Crehan’s reason to participate is also deeply personal: “Because I have a friend that has cystic fibrosis and I want to prove to her that I love her by attempting to cross 80 miles.”
Like any athlete, Crehan’s training routine is strict and very demanding; everything has to line up for the type of physical activity she will be doing. "I do a lot of things to train. I swim. I do pushups and Russian twists," she says, going into detail about her training, also mentioning, "I do yoga and medicine ball workouts, but mostly I paddle as much as I can in challenging conditions to get me strong."
And who better to help her train for an event like this, then someone who has first-hand experience competing in similar paddleboard events, like Coach Burgess.
"Her training plan was set up in a progression, so she is able to get used to longer times on the water and build up her mental endurance," Burgess says. "She recently did a 12-hour paddle and made it through smiling. This says to me, she's in the right place mentally."
For The Crossing, Crehan will likely be out on the open ocean for 15 to 18 hours. And to achieve that, like all elite athletes, she'll be on a specific diet.
"The diet has been really complicated," her mom, Cate Crehan, says. "That's been the hardest part of her training because you have to eat carbs and a very careful mix of carbs and protein."
She found the magic combination after some trial and error: baked potatoes, and almond and dark chocolate Kind bars.
There will be an inflatable raft with a rope attached to the boat, which will carry pre-arranged snacks and water to her every hour, so she doesn't have to get off her board. Crehan will have two sets of water and a bottle filled with flavorless electrolytes on her board.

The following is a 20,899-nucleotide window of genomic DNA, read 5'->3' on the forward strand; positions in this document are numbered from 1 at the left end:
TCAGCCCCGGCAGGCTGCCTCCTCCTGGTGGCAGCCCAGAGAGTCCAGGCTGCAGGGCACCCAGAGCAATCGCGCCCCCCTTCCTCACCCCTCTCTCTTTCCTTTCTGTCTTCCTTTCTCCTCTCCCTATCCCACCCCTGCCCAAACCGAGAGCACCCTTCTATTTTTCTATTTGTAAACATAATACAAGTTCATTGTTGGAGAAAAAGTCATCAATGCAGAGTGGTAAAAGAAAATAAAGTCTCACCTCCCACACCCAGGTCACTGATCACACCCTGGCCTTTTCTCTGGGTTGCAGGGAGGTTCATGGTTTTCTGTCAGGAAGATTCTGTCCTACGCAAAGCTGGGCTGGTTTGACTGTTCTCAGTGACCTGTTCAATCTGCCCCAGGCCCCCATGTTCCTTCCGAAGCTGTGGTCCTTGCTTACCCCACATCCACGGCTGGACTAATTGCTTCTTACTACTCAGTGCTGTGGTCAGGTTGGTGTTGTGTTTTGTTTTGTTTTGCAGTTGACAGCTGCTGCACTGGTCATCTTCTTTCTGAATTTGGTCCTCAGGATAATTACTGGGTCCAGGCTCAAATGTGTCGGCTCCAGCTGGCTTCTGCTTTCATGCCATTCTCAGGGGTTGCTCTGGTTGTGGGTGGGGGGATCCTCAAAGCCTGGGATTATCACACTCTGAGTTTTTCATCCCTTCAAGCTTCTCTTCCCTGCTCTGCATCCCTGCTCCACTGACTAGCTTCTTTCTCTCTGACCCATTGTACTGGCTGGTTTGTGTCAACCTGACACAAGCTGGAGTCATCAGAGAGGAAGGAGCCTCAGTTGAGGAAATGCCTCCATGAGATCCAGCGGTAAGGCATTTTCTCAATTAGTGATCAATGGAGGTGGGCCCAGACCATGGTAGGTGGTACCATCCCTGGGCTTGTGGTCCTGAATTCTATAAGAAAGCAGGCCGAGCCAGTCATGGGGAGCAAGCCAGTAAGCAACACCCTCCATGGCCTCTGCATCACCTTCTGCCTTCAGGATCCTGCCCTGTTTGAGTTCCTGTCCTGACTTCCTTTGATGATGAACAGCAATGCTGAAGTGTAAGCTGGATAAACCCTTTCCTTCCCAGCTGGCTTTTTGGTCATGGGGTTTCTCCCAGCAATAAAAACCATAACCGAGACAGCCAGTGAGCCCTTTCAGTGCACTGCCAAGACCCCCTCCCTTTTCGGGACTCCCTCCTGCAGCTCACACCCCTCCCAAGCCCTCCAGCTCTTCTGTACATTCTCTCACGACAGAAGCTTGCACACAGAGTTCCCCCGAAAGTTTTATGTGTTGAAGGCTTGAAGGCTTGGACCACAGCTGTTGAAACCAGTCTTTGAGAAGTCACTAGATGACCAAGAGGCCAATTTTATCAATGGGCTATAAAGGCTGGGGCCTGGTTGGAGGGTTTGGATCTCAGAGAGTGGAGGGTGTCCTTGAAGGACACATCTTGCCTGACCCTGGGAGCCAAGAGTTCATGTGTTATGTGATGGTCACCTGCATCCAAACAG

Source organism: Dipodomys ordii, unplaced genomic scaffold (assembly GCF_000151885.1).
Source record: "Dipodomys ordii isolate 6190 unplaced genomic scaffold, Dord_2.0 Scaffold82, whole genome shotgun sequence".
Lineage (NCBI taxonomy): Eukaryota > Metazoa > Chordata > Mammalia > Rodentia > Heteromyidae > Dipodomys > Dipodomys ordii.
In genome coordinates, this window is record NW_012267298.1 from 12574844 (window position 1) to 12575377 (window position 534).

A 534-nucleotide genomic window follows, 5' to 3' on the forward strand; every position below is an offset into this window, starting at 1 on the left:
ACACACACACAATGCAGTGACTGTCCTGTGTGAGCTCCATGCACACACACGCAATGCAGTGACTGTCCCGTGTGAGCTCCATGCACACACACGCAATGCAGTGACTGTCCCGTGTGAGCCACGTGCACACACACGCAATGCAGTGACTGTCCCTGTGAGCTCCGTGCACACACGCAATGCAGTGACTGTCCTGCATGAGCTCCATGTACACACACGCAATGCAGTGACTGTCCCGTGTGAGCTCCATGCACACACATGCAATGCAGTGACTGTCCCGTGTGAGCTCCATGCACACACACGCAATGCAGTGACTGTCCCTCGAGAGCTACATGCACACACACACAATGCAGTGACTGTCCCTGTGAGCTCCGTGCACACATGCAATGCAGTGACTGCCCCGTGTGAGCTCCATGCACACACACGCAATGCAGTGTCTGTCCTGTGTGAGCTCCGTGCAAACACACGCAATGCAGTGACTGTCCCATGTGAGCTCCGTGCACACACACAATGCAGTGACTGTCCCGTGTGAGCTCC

A large portion of people will never cross an ocean in their lifetime, whether by boat or plane. Even a smaller percentage will attempt to do so on a paddleboard. On June 23, Crehan, accompanied by her mom and team, traveled to the Bahamas. There she'll make the final preparations for the biggest challenge of her life.
"I will leave in the middle of the night and spend about six or seven hours on the water in pitch dark," Crehan says.
Every fear Crehan might experience, she'll have to "push aside," her coach says. Fear of the dark, fear of any ocean animals, fear of ocean conditions (chop, waves, current) and, most importantly, fear of the unknown.
"Crossing an ocean waterway is a challenging event, both physically and especially mentally," Burgess says. "You can put in hours of work physically and be as ready as possible. But the real game comes in the day of, which is 99.9% mental."
In the six years The Crossing for Cystic Fibrosis has been held, Crehan will be the youngest person to attempt it. Should she complete it, she'll be the first person with autism and will be the youngest female to do so. While there will be many firsts, all she wants to do is prove to herself and her coach that she can do it.
"I'm not sure if I'll make it, but I'm going to be brave in the attempt," Crehan says.
Her success and courage are more powerful than she realizes and she knows her impact on her fellow Special Olympics athletes carries a lot of weight. All eyes will be on Crehan as she attempts the 80-mile journey across the ocean. Whatever may happen, she continues to set her sights on achieving greatness—her eyes on The Crossing as the next goal, with the 2022 Special Olympics USA Games on the distant horizon, where she’s been selected to compete in surfing next year in Orlando, Florida.
"No dream is too small, and no dream is out of your reach," she says to the Special Olympics community. "So, give it all you got and never give up. If you dream it, you can do it."
Follow Layla Crehan’s journey during The Crossing for Cystic Fibrosis on Facebook at https://www.facebook.com/CrossingForCF/.